Management and Treatment
- Applying a warm compress to the infected earlobe or cartilage.
- Rinsing the infected earlobe with sterile saline.
- Using antibiotic ointment on the affected area.
- Taking oral antibiotics for more severe infections.
Additionally, how do you know if your earlobe is infected?
Symptoms may include:
- yellow, pus-like discharge.
- ongoing pain or tenderness.
- itching and burning.
In respect to this, why does the back of my earlobe hurt?
A swollen earlobe can be red, uncomfortable, and painful. The typical causes of earlobe swelling are infection, allergies, and trauma. While most earlobe injuries can be treated with over-the-counter medications and home remedies, you might want to see your doctor if your symptoms are really severe.
What does an infected piercing look like?
Your piercing might be infected if: the area around it is swollen, painful, hot, very red or dark (depending on your skin colour) there’s blood or pus coming out of it – pus can be white, green or yellow. you feel hot or shivery or generally unwell.
A swollen earlobe is typically caused by damage or a reaction in the earlobe. Bacteria and other germs may get into the earlobe through a cut or piercing and result in an infection. On other occasions, the body can also have an allergic reaction to a product or item used on the ear.
Most infected ear piercings are caused by a bacteria called Pseudomonas aeruginosa, and so you need an antibiotic that covers this bacteria, such as ciprofloxacin or levofloxacin.
When necessary or desired, treatment usually involves removing the cyst with a simple cut and local anesthetic. Surgical removal may also prevent a cyst from reforming. Otherwise, a doctor can make a small cut in the cyst and drain the contents. This option is quick and simple, but cysts are more likely to return.
If you have a new ear piercing, a thinner travel pillow works great to keep pressure off while you’re sleeping. If you don’t have a travel pillow you can roll a clean cotton T-shirt or sheet up and place it around the ear so that when you lay on your side, there’s no direct pressure on your ear.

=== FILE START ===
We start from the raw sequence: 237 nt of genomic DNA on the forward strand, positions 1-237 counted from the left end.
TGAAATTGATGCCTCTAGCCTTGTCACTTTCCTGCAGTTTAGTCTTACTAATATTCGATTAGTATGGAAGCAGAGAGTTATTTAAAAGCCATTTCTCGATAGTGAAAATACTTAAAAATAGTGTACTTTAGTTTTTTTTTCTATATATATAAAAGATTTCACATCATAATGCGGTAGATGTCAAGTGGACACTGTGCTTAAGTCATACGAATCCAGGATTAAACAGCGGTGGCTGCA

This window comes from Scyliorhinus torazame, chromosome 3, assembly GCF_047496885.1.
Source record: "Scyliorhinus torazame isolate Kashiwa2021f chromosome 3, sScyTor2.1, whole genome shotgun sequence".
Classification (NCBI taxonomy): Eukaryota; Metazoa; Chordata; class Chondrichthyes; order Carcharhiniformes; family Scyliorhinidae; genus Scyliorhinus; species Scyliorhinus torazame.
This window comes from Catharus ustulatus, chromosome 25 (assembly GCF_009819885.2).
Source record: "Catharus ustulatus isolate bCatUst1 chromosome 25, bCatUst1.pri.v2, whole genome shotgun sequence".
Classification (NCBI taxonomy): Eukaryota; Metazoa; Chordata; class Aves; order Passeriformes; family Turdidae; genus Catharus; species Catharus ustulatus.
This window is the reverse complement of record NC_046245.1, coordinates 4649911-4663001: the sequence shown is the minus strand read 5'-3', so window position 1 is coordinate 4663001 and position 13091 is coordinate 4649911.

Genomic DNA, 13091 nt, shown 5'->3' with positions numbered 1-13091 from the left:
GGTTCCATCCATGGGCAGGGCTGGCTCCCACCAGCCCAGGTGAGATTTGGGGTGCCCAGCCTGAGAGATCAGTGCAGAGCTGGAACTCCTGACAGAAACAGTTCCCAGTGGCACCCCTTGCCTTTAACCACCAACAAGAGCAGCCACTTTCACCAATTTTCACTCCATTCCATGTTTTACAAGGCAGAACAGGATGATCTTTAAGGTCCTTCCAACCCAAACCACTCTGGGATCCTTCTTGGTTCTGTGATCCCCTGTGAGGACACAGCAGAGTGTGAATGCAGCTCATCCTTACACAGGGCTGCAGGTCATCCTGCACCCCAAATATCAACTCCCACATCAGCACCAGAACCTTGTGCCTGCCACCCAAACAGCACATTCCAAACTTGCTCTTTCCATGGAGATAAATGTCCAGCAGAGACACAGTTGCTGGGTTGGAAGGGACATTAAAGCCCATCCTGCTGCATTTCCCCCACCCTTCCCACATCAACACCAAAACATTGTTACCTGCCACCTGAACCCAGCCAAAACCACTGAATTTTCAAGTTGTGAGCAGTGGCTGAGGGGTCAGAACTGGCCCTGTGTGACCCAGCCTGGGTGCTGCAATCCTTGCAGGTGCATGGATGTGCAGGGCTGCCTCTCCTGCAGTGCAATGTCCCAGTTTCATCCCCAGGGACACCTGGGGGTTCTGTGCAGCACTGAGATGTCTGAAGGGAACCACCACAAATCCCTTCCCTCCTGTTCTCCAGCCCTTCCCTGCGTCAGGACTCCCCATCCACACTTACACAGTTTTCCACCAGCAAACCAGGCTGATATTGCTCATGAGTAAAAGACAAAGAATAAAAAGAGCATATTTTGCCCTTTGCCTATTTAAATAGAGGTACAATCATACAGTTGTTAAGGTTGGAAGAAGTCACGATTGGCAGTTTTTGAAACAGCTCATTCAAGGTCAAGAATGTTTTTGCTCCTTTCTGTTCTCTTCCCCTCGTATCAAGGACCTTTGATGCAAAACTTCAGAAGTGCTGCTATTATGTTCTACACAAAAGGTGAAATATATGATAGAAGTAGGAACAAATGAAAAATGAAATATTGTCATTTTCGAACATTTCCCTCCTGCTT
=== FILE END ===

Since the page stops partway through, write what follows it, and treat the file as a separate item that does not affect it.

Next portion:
If you feel a bump around your earlobe or scalp, it is most likely a benign cyst and it will go away without treatment. Sometimes the cyst will get bigger, but it should still go away without treatment. You should see a doctor if the cyst gets large, causes you pain, or affects your hearing.
- Apply a warm cloth or warm water bottle to the affected ear.
- Use over-the-counter pain relief drops for ears. Or, ask the provider about prescription eardrops to relieve pain.
- Take over-the-counter medicines such as ibuprofen or acetaminophen for pain or fever. DO NOT give aspirin to children.
Lumps can form on the earlobe following a piercing. This is caused by the body making too much scar tissue, known as keloids, which spread out from the original wound, causing a small mass or bump which is bigger than the original piercing. A keloid will not go away on its own and will require surgical intervention.
People can massage the tender area, as well as any surrounding muscles. For example, if the area behind the ear hurts, try massaging the muscles of the jaw and neck. Massage may also help with the pain of an ear infection. Using a downward motion, apply pressure beginning just behind the ears and down the neck.
Secretions and hygiene
Sweat glands are found all over the body, including behind the ears. They secrete perspiration that begins to smell when it comes in contact with bacteria and oxygen. Sebaceous glands are also found wherever there’s skin. They secrete sebum (oil), a mix of wax and fats that can smell bad.
Swelling of the ear lobe. Redness and tenderness behind the ear. Drainage from the ear. Bulging and drooping of the ear.